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On Wednesday, the chair of the White House’s bogus voter fraud panel Kris Kobach sent another request to states asking for publicly available voter registration records, a request the state of California has already shut down.

The latest request outlines a recent legal battle between the President’s Advisory Commission on Election Integrity and the Electronic Privacy Information Center, a group that filed a motion to keep the commission from receiving the voter data. The motion was denied on Monday, which prompted the most recent request.

I appreciate the cooperation of chief election officials from more than 30 states who have already responded to the June 28 request and either agreed to provide these publicly available records, or are currently evaluating what specific records they may provide in accordance with their state laws,” Kobach said in one letter to California Secretary of State Alex Padilla. “Like you, I serve as the chief election official of my state. And like you, ensuring the privacy and security of any non-public voter information is a high priority.”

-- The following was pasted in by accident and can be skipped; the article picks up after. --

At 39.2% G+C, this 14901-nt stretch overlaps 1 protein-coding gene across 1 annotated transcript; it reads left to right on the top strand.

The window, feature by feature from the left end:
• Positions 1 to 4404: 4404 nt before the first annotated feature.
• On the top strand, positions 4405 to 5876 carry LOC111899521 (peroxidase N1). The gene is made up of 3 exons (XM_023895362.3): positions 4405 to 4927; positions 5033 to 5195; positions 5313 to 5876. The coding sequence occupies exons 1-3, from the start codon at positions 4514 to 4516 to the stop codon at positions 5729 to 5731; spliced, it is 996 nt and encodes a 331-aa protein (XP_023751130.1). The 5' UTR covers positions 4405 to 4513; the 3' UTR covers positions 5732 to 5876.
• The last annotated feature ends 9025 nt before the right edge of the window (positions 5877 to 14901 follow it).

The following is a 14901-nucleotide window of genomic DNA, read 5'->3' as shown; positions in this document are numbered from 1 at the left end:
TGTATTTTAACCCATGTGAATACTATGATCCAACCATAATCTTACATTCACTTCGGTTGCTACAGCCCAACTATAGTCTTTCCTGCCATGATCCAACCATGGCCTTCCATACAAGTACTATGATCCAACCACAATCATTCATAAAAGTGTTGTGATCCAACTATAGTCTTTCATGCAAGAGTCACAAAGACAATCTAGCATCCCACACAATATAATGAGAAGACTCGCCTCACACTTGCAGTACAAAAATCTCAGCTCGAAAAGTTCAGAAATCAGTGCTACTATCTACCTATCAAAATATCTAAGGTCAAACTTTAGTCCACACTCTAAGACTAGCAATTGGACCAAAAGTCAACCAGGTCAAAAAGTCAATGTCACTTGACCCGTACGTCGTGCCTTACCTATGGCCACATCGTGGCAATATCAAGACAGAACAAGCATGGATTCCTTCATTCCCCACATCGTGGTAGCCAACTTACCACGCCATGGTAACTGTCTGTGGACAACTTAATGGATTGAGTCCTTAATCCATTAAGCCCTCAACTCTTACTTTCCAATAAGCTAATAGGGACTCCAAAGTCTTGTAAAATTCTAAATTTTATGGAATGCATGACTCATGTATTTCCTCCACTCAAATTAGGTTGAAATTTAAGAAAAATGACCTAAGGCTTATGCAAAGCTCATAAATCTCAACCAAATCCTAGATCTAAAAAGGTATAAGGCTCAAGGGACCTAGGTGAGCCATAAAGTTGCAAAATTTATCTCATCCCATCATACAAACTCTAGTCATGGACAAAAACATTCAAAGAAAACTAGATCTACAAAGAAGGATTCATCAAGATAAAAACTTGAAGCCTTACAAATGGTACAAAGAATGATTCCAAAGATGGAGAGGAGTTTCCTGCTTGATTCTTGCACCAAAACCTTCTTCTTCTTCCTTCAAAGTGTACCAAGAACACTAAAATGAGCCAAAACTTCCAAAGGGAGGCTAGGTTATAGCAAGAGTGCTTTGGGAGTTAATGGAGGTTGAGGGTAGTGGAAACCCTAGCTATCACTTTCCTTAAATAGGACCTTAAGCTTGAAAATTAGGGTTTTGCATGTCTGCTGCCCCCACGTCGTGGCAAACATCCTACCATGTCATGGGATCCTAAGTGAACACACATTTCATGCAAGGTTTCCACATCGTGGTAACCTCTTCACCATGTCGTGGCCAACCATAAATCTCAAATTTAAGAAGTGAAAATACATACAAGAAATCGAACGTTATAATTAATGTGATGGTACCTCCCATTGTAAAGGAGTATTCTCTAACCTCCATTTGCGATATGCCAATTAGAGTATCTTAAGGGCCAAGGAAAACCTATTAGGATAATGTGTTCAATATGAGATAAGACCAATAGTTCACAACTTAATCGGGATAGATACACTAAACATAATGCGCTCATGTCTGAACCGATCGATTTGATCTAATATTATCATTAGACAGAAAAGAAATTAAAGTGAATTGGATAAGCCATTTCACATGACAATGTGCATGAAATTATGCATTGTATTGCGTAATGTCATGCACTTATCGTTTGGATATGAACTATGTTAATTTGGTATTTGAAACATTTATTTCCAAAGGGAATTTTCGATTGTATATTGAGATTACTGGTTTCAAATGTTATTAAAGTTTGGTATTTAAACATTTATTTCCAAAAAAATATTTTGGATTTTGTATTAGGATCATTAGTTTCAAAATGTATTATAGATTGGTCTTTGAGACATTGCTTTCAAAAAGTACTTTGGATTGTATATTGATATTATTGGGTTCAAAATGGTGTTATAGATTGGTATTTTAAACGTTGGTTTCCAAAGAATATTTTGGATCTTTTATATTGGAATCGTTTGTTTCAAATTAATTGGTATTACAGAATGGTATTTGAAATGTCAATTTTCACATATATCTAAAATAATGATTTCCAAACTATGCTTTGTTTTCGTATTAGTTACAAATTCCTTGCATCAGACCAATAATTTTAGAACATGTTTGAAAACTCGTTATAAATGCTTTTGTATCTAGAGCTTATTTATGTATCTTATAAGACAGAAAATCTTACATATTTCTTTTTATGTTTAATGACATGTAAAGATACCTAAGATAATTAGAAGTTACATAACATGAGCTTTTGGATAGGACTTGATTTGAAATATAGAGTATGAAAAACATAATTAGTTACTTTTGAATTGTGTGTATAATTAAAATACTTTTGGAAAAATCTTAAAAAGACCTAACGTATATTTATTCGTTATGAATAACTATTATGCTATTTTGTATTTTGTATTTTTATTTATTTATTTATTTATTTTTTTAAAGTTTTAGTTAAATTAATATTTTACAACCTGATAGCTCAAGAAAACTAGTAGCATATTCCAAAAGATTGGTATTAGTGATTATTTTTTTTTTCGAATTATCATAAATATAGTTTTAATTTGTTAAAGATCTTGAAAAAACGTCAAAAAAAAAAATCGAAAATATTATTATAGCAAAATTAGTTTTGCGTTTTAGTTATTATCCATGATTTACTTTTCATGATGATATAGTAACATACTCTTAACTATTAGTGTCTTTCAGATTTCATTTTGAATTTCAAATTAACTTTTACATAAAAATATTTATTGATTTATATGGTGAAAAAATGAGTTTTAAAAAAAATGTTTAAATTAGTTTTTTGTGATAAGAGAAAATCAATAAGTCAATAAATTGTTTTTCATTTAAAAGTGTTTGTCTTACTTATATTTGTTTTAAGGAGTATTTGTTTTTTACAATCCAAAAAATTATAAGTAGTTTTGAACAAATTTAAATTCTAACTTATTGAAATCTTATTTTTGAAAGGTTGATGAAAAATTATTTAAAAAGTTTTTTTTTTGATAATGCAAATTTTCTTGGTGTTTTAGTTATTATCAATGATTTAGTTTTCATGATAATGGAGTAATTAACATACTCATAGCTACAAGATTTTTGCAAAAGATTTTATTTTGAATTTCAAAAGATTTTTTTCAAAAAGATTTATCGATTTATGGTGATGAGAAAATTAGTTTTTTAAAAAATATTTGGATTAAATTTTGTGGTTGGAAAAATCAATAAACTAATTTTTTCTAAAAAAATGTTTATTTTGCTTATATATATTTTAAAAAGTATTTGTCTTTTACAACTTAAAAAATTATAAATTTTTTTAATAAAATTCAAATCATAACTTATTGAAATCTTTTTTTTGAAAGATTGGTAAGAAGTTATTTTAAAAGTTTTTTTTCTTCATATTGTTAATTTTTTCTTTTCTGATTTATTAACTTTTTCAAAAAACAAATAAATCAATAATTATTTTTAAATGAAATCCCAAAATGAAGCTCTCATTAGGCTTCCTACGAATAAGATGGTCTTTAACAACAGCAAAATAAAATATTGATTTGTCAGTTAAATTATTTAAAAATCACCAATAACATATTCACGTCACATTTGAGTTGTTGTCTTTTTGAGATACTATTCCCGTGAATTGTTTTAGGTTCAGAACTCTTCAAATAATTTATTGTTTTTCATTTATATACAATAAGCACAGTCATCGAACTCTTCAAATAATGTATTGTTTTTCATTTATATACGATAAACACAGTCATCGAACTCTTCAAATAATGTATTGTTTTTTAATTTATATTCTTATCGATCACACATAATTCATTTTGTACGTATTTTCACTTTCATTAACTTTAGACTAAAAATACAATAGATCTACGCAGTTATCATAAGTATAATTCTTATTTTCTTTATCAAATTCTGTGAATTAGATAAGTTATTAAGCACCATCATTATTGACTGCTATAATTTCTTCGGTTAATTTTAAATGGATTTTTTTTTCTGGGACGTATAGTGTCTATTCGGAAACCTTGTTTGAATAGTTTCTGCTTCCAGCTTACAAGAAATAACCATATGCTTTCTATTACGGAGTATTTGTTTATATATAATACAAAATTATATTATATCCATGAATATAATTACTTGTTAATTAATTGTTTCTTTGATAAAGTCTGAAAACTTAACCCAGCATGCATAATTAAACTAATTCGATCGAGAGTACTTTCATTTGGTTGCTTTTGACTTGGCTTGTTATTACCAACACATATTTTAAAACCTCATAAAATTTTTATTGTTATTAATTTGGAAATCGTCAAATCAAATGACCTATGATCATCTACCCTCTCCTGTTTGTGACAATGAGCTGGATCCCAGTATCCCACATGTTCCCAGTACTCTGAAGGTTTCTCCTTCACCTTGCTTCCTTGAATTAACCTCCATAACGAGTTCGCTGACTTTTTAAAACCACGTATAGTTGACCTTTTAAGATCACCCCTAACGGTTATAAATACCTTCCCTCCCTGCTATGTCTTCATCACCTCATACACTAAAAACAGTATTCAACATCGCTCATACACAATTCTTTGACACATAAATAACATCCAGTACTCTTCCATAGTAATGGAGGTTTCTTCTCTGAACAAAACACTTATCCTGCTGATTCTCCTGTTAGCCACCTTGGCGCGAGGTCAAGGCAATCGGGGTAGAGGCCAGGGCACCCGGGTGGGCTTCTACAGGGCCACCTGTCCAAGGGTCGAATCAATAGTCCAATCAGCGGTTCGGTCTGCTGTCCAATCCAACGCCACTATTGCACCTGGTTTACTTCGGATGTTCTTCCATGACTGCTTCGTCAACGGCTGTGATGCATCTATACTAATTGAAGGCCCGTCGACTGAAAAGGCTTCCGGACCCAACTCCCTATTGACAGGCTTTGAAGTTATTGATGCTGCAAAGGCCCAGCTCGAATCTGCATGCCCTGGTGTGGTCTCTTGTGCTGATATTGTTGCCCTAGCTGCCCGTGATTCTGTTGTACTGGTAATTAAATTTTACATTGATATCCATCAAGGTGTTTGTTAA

The commission’s first request for voter data, which asked for everything from voter addresses and political party affiliation to military status and the last four digits of social security numbers, was met with harsh pushback from nearly every state. Most states said they would either not provide the data or only share publicly available information.